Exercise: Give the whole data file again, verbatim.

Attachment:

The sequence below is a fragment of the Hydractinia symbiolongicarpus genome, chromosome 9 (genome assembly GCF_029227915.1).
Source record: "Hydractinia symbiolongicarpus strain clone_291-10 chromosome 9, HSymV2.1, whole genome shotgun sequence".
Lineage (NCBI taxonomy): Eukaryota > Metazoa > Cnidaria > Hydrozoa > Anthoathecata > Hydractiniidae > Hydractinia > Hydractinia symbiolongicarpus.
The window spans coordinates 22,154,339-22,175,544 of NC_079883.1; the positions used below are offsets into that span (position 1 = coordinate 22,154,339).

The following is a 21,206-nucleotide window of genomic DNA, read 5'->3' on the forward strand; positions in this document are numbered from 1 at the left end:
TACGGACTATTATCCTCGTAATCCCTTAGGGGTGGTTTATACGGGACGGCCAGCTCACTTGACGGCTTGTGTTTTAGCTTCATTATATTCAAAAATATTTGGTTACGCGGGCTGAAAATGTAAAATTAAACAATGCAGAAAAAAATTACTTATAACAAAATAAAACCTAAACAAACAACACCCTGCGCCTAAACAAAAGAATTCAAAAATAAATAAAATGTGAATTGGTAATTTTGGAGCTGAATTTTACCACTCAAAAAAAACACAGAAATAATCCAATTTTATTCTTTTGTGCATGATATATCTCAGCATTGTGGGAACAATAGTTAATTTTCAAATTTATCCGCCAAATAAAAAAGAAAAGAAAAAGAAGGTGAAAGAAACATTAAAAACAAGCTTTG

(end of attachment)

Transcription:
The sequence below is a fragment of the Hydractinia symbiolongicarpus genome, chromosome 9 (genome assembly GCF_029227915.1).
Source record: "Hydractinia symbiolongicarpus strain clone_291-10 chromosome 9, HSymV2.1, whole genome shotgun sequence".
Lineage (NCBI taxonomy): Eukaryota > Metazoa > Cnidaria > Hydrozoa > Anthoathecata > Hydractiniidae > Hydractinia > Hydractinia symbiolongicarpus.
The window spans coordinates 22,154,339-22,175,544 of NC_079883.1; the positions used below are offsets into that span (position 1 = coordinate 22,154,339).

The following is a 21,206-nucleotide window of genomic DNA, read 5'->3' on the forward strand; positions in this document are numbered from 1 at the left end:
TACGGACTATTATCCTCGTAATCCCTTAGGGGTGGTTTATACGGGACGGCCAGCTCACTTGACGGCTTGTGTTTTAGCTTCATTATATTCAAAAATATTTGGTTACGCGGGCTGAAAATGTAAAATTAAACAATGCAGAAAAAAATTACTTATAACAAAATAAAACCTAAACAAACAACACCCTGCGCCTAAACAAAAGAATTCAAAAATAAATAAAATGTGAATTGGTAATTTTGGAGCTGAATTTTACCACTCAAAAAAAACACAGAAATAATCCAATTTTATTCTTTTGTGCATGATATATCTCAGCATTGTGGGAACAATAGTTAATTTTCAAATTTATCCGCCAAATAAAAAAGAAAAGAAAAAGAAGGTGAAAGAAACATTAAAAACAAGCTTTG